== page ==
Puerto Rico Releases Data Showing Higher Hurricane Maria Death Toll
The information supports other research finding the death toll from last September's hurricane far exceeds 64, the official number. In other news, water service on the U.S. island remains spotty.
The Wall Street Journal:
Puerto Rico Data Suggests Hurricane Maria Death Toll Is Much Higher
Newly released data from Puerto Rico’s government bolsters a conclusion reached by several studies that the death toll from last September’s Hurricane Maria vastly exceeds the official figure of 64. The number of deaths on the island from September to December 2017 surpassed the average for the same period over the previous four years by more than 1,400, according to mortality data released by the government Tuesday. The figures show the numbers of fatalities in September and October last year—2,928 and 3,040, respectively—are greater than the tally for any month going back to January 2013. (Campo-Flores, 6/13)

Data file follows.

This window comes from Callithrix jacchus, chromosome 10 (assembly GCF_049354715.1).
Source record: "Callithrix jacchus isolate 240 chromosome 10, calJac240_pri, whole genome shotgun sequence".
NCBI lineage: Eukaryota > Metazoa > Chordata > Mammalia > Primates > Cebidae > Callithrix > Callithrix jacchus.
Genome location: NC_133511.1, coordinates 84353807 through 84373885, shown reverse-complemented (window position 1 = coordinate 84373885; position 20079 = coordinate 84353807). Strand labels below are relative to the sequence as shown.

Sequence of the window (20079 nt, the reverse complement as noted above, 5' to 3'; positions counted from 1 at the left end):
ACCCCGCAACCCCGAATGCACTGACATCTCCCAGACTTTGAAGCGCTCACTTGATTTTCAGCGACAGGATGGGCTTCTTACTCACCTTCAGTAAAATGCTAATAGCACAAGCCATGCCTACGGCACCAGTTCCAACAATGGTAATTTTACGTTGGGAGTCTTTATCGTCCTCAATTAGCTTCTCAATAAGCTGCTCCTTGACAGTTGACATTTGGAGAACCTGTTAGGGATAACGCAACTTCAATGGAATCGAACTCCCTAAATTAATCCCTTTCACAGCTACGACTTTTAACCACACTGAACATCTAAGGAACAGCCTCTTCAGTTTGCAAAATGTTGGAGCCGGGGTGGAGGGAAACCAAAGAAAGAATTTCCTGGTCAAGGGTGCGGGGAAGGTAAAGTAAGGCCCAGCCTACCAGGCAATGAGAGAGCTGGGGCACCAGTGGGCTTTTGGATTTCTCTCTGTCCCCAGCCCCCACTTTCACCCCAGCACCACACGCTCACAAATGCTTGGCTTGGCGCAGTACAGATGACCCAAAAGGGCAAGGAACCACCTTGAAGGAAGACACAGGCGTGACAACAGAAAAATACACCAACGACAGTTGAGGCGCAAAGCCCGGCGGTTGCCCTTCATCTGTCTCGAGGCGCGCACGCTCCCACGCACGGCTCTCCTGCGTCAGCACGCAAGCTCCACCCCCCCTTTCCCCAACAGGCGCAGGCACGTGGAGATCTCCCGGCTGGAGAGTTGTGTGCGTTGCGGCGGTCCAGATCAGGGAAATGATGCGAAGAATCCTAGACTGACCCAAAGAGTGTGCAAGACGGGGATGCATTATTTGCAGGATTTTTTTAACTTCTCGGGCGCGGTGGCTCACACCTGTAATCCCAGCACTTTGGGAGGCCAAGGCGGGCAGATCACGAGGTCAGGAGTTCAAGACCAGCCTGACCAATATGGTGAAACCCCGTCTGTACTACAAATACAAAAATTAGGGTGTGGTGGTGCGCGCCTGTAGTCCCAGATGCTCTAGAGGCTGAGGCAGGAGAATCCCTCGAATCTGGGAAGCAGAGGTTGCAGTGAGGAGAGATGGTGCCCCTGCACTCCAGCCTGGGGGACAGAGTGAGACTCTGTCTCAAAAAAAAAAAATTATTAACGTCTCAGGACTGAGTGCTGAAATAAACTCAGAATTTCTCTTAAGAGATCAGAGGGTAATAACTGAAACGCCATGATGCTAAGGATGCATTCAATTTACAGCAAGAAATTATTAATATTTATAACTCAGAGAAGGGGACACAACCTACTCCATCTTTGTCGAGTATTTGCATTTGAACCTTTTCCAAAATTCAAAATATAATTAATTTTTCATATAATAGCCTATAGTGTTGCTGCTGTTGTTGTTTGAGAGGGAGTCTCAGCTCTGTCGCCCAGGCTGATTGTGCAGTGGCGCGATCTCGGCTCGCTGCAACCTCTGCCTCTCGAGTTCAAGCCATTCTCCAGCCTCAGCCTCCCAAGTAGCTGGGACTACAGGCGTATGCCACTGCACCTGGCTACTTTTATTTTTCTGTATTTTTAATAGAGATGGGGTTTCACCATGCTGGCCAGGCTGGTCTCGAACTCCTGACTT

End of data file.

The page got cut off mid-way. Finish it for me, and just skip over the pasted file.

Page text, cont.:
Kaiser Health News:
Puerto Rico’s Water System Stutters Back To Normal
Carmen Rodríguez Santiago counts herself lucky to have any water service at home. But eight months after Hurricane Maria, the 52-year-old security guard said the faucets in her cream-and-pink-colored house still run dry every two to three days, and the water, when it returns, is flecked with sediment. Puerto Rican officials claim that water service on the U.S. island has been restored to more than 96 percent of customers as of June 6, but the report of progress masks underlying problems. Outside of cities, service has been slower to be reconnect. Flow is often intermittent and the water quality is uncertain. (Heredia Rodriguez, 6/14)